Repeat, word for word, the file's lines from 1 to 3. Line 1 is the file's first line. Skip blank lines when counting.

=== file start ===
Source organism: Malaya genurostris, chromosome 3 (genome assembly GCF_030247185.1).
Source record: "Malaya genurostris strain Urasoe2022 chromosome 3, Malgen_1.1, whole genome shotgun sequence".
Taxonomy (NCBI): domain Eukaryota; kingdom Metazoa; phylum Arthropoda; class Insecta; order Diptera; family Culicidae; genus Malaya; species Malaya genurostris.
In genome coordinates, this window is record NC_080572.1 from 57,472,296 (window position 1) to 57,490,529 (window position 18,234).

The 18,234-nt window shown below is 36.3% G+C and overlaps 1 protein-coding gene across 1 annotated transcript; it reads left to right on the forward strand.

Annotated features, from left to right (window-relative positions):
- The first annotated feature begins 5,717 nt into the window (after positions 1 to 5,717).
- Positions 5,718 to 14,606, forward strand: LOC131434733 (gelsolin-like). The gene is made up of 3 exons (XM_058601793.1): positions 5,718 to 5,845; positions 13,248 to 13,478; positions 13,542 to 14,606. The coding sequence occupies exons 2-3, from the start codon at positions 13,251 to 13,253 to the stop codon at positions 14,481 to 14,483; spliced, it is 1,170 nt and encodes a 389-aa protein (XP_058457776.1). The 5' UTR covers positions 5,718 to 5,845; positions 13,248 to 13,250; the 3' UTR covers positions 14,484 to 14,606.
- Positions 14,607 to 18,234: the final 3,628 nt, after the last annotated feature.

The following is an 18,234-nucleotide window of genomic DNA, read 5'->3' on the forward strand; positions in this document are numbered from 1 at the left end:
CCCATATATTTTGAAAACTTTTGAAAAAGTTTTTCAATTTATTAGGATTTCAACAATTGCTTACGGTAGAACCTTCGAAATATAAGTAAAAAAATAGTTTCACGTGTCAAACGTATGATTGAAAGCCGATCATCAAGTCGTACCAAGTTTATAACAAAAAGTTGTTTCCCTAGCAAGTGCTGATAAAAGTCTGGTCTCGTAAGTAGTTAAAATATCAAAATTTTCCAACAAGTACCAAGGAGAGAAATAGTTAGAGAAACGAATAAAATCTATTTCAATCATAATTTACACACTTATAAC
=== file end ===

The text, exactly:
Source organism: Malaya genurostris, chromosome 3 (genome assembly GCF_030247185.1).
Source record: "Malaya genurostris strain Urasoe2022 chromosome 3, Malgen_1.1, whole genome shotgun sequence".
Taxonomy (NCBI): domain Eukaryota; kingdom Metazoa; phylum Arthropoda; class Insecta; order Diptera; family Culicidae; genus Malaya; species Malaya genurostris.